This review could potentially have the biggest impact to the nation’s health food and wellness sector since the introduction of the Therapeutics Goods Act in 1989.
The supplement industry in Australia, is already, we believe the most regulated of its kind in the world, however we welcome any reforms which could make it safer.
This could mean updating compliance to cater for changes in the international marketplace, cross borders, personal importation and the worldwide web that have been introduced since the FSANZ/TGA created the industry standards in 1989.
But in light of the TGA’s consultation document on Sports Supplements (Proposed clarification that certain sports supplements are therapeutic goods), there is widespread concern regarding the implications to the Australian manufacturing and retail industry and the flow-on effects for support industries (transport, construction, equipment engineers, farmers, etc).
Furthermore, the industry believes that the proposed changes will not improve quality nor safety of the sports supplement industry but rather increase risk.
We are disappointed with the tight turnaround for consultation on this critical review, with submissions due to close at 5pm on December 3.
This review follows concerns raised by the Federal Health Minister after two consumer deaths – one from using a pure caffeine powder, and another from a protein powder used by a consumer with an underlying renal protein condition.
However, the TGA paper indicates that the two so-called ‘problem’ items of protein and caffeine DO NOT form part of this proposed TGA clarification.
The TGA is targeting foods that have ‘an equivalent pharmacological action’ to an array of ingredients, or those products that are in pill/capsule/tablet form.
We believe this would potentially greatly reduce the market and therefore restrict the consumer’s right of choice, forcing them to import the products from unregulated overseas providers, decreasing safety – which is what the TGA is actually trying to improve.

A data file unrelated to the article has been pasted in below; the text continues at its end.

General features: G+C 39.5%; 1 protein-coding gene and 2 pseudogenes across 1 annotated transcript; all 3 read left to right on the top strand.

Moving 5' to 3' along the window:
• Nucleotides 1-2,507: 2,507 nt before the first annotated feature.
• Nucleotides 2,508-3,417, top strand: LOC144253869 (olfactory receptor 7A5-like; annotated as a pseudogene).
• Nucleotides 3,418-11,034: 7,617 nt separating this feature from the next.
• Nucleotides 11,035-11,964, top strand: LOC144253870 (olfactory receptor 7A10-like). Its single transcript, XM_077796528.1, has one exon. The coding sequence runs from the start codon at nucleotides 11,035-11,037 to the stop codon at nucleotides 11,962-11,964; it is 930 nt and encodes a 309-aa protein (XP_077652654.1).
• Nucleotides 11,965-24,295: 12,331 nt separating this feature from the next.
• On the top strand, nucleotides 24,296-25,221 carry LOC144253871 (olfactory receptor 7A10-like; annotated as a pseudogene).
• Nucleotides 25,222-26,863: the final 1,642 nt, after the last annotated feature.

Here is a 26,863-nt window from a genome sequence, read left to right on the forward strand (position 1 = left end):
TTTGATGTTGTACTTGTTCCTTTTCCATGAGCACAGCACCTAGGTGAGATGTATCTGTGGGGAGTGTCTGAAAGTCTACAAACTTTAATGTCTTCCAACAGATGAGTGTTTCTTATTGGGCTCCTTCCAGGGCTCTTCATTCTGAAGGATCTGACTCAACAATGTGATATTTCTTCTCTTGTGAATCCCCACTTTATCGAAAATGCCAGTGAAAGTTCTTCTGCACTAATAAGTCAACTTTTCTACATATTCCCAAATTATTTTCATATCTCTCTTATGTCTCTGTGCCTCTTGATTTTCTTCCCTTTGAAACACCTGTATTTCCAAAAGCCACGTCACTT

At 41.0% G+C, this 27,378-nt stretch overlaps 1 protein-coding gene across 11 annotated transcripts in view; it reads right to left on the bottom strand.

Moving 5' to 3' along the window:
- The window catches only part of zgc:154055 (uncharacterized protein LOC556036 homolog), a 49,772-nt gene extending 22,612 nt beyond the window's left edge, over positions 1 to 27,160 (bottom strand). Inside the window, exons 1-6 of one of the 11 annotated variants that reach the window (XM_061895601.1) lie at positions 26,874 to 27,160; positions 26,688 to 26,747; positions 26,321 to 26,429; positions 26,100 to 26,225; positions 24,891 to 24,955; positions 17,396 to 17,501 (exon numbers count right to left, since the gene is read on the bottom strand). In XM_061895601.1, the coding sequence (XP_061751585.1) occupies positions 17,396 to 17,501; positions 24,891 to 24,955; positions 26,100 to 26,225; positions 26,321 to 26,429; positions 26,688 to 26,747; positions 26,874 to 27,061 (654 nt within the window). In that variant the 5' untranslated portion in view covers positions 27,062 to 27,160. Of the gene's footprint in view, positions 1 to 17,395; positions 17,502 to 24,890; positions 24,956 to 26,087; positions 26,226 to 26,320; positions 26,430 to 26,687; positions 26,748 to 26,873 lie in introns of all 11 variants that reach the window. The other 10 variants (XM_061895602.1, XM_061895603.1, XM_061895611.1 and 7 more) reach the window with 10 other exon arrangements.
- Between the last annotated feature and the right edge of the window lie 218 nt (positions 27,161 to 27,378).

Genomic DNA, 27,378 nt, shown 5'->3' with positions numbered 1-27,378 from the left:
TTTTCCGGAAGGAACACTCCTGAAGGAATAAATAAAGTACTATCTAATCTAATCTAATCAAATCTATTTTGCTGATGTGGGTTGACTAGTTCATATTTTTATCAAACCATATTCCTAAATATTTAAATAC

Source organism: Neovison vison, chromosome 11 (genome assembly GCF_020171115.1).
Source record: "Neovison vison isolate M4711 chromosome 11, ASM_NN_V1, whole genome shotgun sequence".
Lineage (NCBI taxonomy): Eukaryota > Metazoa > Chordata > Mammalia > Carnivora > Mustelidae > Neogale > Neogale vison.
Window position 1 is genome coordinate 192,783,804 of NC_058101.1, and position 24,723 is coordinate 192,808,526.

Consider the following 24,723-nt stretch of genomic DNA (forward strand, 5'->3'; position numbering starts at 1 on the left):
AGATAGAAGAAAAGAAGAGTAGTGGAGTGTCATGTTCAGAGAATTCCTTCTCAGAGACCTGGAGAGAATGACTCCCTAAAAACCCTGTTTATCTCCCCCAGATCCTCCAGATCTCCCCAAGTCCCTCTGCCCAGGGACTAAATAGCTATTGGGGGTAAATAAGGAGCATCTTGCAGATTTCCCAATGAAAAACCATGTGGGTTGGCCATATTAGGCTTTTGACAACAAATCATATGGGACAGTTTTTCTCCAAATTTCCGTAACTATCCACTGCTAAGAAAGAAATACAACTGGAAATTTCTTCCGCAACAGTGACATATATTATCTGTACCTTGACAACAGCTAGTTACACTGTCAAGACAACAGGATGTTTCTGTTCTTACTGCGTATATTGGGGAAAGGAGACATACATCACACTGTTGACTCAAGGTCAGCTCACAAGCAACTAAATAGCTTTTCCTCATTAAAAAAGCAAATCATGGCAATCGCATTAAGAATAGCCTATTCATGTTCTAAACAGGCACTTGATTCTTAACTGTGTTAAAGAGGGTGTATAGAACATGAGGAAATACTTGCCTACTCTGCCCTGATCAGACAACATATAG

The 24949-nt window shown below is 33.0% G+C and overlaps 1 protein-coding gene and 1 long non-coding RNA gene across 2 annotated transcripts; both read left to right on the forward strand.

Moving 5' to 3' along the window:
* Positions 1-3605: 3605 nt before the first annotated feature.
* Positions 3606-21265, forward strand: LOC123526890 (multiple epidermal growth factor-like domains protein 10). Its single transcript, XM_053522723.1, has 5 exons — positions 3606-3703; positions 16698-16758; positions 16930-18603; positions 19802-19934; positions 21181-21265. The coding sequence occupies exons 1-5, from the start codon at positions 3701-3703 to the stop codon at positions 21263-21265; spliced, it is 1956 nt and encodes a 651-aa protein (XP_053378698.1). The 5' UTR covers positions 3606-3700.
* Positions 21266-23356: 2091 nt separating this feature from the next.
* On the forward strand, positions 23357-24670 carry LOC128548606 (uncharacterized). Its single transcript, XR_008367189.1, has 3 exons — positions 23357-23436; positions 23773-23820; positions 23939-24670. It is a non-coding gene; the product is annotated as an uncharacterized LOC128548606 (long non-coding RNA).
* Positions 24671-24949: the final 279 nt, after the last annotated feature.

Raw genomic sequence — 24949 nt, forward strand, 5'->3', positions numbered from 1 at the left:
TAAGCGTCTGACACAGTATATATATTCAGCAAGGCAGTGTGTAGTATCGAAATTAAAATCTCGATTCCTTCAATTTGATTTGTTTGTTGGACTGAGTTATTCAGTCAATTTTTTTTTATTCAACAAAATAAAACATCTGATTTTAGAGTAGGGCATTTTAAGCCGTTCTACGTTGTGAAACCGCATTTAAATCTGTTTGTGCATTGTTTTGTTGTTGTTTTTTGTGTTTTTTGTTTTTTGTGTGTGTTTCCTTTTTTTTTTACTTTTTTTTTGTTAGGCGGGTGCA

With more consumers ordering on-line, the TGA proposal will also reduce the number of jobs in the industry. Qualified in-store staff, who have the potential to guide consumers safety, will disappear.
Australian retailers also have boundaries around advertising and claims to comply with FSANZ and TGA, but there is no control over buying direct from overseas.
TGA notes that many products in the market are adulterated with banned substances or contaminants. However, it is believed that these products are imports as Australian food and sport supplement manufacturers are unable to buy/import these raw ingredients. TGA’s idea to manage imports is to check labels for banned substances, however many times the ingredient is not on the label (undeclared ingredients).
TGA Regulation and Manufacture Status.
Everyone agrees, we want the safest industry possible – acknowledging the rules, regulations and testing is already in place to ensure this is already happening.
Perhaps the TGA looks at the Generally Recognised as Safe (GRAS) system, recognised in both the EU and the US.
We are calling for extensive consultation with industry (retailers, manufacturers (FSANZ, TGA and cosmetics), distributors of finished goods and raw materials, regulatory affairs consultancy, universities conducting trials, agricultural industry, naturopaths, dieticians, CMA, and associated services (local and international courier companies, freight forwarders, border security.
A Regulatory Impact Statement must be created, and an approved strategy implemented because the economic impact of these changes will be unprecedented, and the Australian economy will not be able to absorb the cost burden and loss of revenue.
Supplements likely to be impacted: